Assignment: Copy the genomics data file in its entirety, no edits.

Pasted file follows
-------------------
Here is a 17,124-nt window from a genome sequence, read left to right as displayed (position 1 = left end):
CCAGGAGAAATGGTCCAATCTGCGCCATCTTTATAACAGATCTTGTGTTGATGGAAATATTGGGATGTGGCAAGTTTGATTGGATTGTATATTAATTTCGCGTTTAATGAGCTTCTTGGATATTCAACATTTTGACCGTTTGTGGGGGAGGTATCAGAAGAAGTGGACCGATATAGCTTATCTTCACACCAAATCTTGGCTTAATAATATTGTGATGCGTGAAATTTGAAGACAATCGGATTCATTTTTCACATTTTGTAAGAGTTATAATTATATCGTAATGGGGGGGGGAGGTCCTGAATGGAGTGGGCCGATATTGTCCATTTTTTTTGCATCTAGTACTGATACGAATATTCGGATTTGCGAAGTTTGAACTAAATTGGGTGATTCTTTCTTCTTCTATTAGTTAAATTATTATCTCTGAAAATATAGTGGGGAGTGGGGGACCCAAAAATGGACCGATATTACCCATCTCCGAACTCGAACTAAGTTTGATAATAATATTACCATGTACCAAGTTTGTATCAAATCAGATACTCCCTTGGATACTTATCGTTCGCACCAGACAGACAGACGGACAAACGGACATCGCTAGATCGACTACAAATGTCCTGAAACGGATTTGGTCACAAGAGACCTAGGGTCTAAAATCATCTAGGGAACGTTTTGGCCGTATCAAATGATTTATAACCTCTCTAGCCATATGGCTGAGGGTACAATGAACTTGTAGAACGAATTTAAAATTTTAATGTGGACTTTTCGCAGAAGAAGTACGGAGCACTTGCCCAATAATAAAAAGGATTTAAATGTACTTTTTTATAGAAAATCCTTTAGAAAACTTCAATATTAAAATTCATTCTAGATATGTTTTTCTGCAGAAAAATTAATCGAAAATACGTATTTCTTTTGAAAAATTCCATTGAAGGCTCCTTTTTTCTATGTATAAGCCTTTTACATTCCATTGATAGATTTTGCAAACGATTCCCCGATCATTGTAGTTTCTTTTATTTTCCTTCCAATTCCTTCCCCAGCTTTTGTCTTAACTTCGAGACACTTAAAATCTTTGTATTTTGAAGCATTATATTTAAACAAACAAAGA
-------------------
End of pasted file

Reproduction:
Here is a 17,124-nt window from a genome sequence, read left to right as displayed (position 1 = left end):
CCAGGAGAAATGGTCCAATCTGCGCCATCTTTATAACAGATCTTGTGTTGATGGAAATATTGGGATGTGGCAAGTTTGATTGGATTGTATATTAATTTCGCGTTTAATGAGCTTCTTGGATATTCAACATTTTGACCGTTTGTGGGGGAGGTATCAGAAGAAGTGGACCGATATAGCTTATCTTCACACCAAATCTTGGCTTAATAATATTGTGATGCGTGAAATTTGAAGACAATCGGATTCATTTTTCACATTTTGTAAGAGTTATAATTATATCGTAATGGGGGGGGGAGGTCCTGAATGGAGTGGGCCGATATTGTCCATTTTTTTTGCATCTAGTACTGATACGAATATTCGGATTTGCGAAGTTTGAACTAAATTGGGTGATTCTTTCTTCTTCTATTAGTTAAATTATTATCTCTGAAAATATAGTGGGGAGTGGGGGACCCAAAAATGGACCGATATTACCCATCTCCGAACTCGAACTAAGTTTGATAATAATATTACCATGTACCAAGTTTGTATCAAATCAGATACTCCCTTGGATACTTATCGTTCGCACCAGACAGACAGACGGACAAACGGACATCGCTAGATCGACTACAAATGTCCTGAAACGGATTTGGTCACAAGAGACCTAGGGTCTAAAATCATCTAGGGAACGTTTTGGCCGTATCAAATGATTTATAACCTCTCTAGCCATATGGCTGAGGGTACAATGAACTTGTAGAACGAATTTAAAATTTTAATGTGGACTTTTCGCAGAAGAAGTACGGAGCACTTGCCCAATAATAAAAAGGATTTAAATGTACTTTTTTATAGAAAATCCTTTAGAAAACTTCAATATTAAAATTCATTCTAGATATGTTTTTCTGCAGAAAAATTAATCGAAAATACGTATTTCTTTTGAAAAATTCCATTGAAGGCTCCTTTTTTCTATGTATAAGCCTTTTACATTCCATTGATAGATTTTGCAAACGATTCCCCGATCATTGTAGTTTCTTTTATTTTCCTTCCAATTCCTTCCCCAGCTTTTGTCTTAACTTCGAGACACTTAAAATCTTTGTATTTTGAAGCATTATATTTAAACAAACAAAGA